I wrote 50,403 words. I was declared as a winner of NaNoWriMo.


It took a few minutes for this to set in. Even while writing this blog, I still can’t believe I completed this project. I have previously attempted NaNoWriMo, but I never had the drive or inspiration to write 50,000 words.

I touched on little life-lessons I learned throughout this project with my other blog posts, but there’s one life-lesson that isn’t so little that I have yet to touch on.

I am a writer.

I am a writer because I write. Writing feels like breathing to me. It is the one surefire way that I know how to express myself. However, I was cautious of proclaiming myself as a writer because I was worried I wasn’t good enough, thoughtful enough, or driven enough to be considered a writer.

The truth is, I am. Anyone who writes is a writer.

It took me a month of sleepless nights, over-caffeinating, and cancelling social engagements to feel comfortable with saying those words out loud. Let me save you the trouble: if you write, you’re a writer.

When we engage in other activities, there’s hardly ever as much hesitation to identify ourselves as participants in that hobby. If you are enrolled in school, you’re a student. If you play a sport, you’re an athlete. But writing feels so close to identity that proclaiming yourself to be a writer feels like proclaiming something else entirely.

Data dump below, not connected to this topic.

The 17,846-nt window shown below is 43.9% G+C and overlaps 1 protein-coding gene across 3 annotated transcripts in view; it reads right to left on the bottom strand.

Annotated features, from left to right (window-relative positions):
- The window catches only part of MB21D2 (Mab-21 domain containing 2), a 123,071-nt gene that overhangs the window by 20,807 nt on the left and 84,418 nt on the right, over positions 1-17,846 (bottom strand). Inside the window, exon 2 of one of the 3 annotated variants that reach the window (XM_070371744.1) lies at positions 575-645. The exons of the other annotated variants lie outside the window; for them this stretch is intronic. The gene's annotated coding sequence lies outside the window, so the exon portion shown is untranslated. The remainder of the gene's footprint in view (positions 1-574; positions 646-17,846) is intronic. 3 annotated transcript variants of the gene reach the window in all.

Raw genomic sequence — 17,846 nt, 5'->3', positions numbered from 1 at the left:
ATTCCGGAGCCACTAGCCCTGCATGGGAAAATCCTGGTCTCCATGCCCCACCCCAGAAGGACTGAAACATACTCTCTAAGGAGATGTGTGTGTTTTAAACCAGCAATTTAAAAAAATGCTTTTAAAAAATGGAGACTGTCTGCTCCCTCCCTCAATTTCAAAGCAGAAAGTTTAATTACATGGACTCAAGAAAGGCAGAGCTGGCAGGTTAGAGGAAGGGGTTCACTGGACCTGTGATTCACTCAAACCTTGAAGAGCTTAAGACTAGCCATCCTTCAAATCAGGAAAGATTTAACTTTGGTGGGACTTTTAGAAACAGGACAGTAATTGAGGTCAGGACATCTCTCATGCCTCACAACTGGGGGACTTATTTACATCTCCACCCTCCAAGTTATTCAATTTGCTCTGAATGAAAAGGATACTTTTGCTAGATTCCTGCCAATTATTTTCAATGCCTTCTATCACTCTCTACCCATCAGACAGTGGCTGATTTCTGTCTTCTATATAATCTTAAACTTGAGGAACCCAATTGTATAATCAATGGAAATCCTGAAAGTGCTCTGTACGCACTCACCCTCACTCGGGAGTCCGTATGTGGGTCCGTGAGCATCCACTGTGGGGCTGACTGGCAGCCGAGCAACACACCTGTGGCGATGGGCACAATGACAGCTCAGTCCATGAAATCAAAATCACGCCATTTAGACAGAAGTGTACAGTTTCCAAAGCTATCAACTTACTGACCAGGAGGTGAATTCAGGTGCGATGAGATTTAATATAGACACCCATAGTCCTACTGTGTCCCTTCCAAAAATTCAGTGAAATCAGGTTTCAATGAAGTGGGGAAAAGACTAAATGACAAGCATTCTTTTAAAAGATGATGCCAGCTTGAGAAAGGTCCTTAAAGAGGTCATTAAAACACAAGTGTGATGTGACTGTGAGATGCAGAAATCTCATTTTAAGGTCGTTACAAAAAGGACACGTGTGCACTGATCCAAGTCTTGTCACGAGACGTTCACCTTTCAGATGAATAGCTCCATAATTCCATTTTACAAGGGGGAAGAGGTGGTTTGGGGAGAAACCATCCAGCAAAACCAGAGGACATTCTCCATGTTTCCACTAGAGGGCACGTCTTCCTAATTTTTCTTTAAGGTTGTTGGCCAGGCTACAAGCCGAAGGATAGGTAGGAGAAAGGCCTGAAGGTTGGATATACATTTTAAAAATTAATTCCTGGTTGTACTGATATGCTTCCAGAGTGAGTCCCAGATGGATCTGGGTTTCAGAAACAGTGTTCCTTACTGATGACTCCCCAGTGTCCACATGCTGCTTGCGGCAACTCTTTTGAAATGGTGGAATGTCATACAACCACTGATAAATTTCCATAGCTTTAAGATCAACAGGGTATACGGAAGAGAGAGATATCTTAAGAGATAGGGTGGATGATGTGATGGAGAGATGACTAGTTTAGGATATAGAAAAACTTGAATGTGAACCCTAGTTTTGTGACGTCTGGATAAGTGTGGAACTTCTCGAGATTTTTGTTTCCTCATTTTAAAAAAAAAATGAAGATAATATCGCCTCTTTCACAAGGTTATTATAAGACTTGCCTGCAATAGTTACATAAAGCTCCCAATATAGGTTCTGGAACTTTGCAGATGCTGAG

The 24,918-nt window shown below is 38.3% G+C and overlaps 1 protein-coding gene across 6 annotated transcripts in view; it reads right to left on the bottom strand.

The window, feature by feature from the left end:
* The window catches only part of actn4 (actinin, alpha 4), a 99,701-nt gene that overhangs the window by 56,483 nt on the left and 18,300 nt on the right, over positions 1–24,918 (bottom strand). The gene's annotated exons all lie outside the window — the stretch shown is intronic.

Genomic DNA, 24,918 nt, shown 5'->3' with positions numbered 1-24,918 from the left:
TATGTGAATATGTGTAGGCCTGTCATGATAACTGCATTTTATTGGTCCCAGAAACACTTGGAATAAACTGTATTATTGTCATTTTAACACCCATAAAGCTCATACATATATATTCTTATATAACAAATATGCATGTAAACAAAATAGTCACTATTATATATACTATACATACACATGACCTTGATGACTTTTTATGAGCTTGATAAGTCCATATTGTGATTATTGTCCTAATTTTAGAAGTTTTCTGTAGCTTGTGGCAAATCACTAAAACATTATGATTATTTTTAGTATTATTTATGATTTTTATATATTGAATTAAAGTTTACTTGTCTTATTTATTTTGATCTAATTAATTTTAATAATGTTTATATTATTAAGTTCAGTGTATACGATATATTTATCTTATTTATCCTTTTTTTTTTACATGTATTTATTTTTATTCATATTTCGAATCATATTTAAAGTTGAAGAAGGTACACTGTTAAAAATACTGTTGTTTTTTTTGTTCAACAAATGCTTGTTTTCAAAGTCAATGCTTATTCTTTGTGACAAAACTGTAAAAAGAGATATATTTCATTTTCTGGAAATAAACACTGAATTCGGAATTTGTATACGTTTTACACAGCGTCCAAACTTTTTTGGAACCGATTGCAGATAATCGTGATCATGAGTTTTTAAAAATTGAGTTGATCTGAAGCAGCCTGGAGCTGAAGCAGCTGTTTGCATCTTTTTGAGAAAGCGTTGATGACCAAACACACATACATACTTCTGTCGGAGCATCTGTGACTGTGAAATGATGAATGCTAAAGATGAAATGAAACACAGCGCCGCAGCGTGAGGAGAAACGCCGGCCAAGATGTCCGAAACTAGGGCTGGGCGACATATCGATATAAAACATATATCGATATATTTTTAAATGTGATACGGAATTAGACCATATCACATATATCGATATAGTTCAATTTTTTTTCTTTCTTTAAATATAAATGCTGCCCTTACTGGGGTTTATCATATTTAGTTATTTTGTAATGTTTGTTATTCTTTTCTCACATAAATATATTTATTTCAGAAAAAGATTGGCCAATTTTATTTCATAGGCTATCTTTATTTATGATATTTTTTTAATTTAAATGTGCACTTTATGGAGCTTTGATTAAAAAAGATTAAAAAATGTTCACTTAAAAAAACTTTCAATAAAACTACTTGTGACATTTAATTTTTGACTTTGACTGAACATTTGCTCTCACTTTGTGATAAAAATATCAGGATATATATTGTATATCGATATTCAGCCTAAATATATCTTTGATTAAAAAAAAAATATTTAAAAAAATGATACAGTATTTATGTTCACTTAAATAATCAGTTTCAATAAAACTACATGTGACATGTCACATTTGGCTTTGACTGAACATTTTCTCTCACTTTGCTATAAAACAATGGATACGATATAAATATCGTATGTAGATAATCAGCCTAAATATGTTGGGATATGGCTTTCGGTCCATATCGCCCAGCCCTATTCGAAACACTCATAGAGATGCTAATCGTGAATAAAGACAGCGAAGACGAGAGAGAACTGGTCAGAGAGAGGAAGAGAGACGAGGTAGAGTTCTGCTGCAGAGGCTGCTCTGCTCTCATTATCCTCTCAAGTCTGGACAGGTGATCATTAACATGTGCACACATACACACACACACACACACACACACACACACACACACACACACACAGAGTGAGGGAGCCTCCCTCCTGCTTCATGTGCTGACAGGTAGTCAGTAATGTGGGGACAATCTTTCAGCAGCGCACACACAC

For me, it felt like I was proclaiming a false identity. Yes, I write, but that didn’t make me a writer. I thought writers had to be deeply involved in some sort of creative writing pursuit. I know now that isn’t true. I was a writer when I began this project, just as I am now, because writing is one of my hobbies. Writing is something that makes me feel alive and keeps me sane.

I had a story to tell, and it was a story that I had to get out of my head one way or another, so I wrote it. I wrote it because that’s what I know best. I wrote it because I love a challenge, and I wanted to see myself succeed.

I challenged myself to get out of my comfort zone of spoken-word poetry and academic writing. I challenged myself to write something that mattered to me and something I wanted to bring to life.

Right now, I’m not sure if I will do anything with this completed manuscript. Honestly, if I don’t, I’ll still be content with everything I did this month. I learned so much, and I made something that mattered to me—even if it is just for me.

If you want to be a writer, write. Write for you, and let the rest follow. Practice and learn as much as you can; then continue to learn what you didn’t think you could. After all, as Ernest Hemingway once said,

“We are all apprentices in a craft where no one ever becomes a master.”

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NaNoWriMo 2016 Monday Prompt Set #4

It’s the last Monday of NaNoWriMo! You can do it! We’ve got a final set of prompts for you to use to get through these final days. Try using ideas from these prompts (inspired by The Writer’s Block by Jason Rekulak) to help mold the end of your novel!

  • Check today’s local newspaper for a story that might appear in your novel. How would your main characters react to this story? Is it a story about them? Is it about someone they know or someone they love? Write a scene where the character interacts with this story.
  • Write about an incident that could be used against one of your characters if they were to ever run for political office.
  • Write about a character whose life is governed by Murphy’s Law.